Wilson’s Promontory National Park, located at the southern tip of Victoria, Australia, was one of many areas scorched by large bushfires in February 2009. The Cathedral Fire, which was sparked by lightning on February 8, burned an estimated 25,200 hectares (62,271 acres) in the park before it was fully contained on March 14, the day this image was captured by the Advanced Spaceborne Thermal Emission and Reflection Radiometer (ASTER) on NASA’s Terra satellite.
The image combines visible light with near-infrared light; the resulting false-color image makes burned areas more obvious (charcoal-brown). Unburned vegetation is red, and areas where vegetation is naturally sparse or dormant are beige. Beaches and sandy spots are nearly as white as the clouds. North of the park boundary (upper left), the landscape is beige and light red, a rural-agricultural area where people have cleared the natural vegetation.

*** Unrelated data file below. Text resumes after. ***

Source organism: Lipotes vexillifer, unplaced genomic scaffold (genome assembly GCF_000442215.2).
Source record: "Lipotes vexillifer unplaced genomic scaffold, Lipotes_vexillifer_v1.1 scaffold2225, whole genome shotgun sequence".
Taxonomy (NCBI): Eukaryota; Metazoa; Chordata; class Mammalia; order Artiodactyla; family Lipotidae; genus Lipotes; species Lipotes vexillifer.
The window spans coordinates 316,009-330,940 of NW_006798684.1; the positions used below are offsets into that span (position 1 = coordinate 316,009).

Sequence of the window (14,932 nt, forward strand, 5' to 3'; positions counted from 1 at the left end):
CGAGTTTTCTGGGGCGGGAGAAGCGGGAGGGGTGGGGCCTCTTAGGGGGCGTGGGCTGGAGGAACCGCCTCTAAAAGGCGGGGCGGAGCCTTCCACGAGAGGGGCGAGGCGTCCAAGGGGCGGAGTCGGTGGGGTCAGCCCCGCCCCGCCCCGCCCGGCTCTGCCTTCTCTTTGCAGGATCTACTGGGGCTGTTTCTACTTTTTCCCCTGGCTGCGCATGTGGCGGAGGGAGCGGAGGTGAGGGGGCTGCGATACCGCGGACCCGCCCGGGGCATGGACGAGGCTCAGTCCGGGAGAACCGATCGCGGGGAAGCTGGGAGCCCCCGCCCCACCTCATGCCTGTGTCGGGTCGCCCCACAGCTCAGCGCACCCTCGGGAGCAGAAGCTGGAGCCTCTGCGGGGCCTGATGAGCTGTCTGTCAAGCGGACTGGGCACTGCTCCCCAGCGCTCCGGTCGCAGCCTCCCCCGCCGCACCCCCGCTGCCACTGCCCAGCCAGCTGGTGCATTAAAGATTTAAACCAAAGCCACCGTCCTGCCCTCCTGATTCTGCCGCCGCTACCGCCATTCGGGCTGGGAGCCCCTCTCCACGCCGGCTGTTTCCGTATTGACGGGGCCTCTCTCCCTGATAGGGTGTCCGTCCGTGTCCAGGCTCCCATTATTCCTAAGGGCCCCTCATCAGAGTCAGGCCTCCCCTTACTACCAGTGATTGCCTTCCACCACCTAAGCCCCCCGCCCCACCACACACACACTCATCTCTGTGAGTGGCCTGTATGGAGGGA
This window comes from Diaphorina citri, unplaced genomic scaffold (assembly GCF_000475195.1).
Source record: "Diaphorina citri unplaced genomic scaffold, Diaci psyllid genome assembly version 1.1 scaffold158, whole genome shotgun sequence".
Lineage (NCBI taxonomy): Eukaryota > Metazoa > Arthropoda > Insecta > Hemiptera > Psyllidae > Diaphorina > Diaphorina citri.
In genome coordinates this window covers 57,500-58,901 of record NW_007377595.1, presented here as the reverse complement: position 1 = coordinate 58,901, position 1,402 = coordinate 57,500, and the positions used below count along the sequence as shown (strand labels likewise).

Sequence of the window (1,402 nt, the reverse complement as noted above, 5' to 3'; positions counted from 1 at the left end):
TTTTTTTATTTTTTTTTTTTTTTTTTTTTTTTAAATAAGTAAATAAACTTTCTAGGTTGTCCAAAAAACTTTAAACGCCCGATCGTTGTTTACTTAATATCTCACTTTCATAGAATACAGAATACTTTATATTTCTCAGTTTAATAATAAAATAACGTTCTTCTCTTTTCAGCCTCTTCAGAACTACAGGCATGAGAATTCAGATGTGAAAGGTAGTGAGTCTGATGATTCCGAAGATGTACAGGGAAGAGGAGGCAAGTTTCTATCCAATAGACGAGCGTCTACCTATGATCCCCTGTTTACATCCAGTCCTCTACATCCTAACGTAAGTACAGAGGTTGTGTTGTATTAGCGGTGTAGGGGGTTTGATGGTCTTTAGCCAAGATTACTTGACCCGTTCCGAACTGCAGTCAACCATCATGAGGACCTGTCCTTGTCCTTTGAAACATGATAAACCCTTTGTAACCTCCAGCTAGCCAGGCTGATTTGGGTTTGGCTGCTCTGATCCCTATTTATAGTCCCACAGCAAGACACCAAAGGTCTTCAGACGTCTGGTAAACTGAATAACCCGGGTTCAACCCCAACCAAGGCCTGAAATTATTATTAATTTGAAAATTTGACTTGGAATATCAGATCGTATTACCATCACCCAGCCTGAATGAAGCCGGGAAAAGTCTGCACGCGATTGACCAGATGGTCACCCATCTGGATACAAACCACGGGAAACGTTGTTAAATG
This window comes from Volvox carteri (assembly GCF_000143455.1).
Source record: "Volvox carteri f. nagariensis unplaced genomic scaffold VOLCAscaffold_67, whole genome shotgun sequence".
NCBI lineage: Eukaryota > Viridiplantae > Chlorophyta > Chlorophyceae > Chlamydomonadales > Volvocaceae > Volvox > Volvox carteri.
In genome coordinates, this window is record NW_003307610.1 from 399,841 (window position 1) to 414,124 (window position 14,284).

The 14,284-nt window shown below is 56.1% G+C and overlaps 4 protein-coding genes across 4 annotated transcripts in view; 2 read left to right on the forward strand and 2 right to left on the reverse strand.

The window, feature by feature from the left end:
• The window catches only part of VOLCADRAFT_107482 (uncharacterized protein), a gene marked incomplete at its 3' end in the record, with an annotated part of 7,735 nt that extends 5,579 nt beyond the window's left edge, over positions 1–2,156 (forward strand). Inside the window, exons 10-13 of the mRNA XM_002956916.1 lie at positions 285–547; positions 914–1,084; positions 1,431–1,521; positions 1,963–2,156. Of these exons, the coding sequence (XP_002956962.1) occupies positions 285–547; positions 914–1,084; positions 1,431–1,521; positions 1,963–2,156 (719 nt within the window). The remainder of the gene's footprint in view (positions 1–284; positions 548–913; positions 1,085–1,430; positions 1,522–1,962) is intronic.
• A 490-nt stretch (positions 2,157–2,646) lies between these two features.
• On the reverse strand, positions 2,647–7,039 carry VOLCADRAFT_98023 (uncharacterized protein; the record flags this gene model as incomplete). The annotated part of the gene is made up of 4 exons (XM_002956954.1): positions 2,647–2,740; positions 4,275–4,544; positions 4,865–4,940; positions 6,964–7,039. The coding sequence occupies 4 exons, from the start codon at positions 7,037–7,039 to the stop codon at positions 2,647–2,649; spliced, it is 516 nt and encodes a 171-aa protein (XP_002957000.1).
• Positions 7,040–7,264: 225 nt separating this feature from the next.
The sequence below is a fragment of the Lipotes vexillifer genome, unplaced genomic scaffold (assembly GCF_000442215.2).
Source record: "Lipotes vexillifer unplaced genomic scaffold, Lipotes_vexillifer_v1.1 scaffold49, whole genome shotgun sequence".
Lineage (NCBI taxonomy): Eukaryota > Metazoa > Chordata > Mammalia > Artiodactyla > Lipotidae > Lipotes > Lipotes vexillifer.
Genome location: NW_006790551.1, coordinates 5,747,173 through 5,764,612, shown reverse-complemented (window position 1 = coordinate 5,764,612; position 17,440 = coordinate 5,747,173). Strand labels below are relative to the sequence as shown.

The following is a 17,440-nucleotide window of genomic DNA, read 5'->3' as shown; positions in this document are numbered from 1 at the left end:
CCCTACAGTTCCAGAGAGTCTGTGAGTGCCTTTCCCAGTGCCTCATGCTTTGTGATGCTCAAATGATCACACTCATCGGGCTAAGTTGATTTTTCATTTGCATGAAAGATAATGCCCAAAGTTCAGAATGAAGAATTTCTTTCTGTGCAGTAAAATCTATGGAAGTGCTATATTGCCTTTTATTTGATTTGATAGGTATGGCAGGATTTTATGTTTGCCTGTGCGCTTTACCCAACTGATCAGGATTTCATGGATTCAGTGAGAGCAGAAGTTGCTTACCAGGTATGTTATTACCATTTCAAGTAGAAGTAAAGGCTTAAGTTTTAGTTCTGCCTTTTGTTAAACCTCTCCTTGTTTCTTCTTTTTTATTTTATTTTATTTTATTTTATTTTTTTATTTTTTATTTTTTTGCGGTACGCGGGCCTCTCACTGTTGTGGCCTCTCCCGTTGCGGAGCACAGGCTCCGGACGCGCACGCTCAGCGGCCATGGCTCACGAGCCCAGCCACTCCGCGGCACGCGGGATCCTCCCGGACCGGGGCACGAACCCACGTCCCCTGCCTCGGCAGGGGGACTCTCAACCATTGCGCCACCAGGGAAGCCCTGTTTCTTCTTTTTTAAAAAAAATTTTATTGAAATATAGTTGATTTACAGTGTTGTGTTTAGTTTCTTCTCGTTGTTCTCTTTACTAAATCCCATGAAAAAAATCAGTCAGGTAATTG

The park has a wide variety of habitats, including beaches, tidal mud flats, grass-covered dunes, marshes and swamps, and upland forests. The burn scar is darker in some places in others, which could be because the amount of burning there was more severe, but it could also be due to differences in the type of vegetation that burned and the characteristics of the soil. For example, the burn scar appears very dark in a swampy area inland of Five Mile Beach.
The park was closed for several weeks while managers assessed the damage and made sure it would be safe for visitors to return. Some areas will be reopened to the public beginning March 21.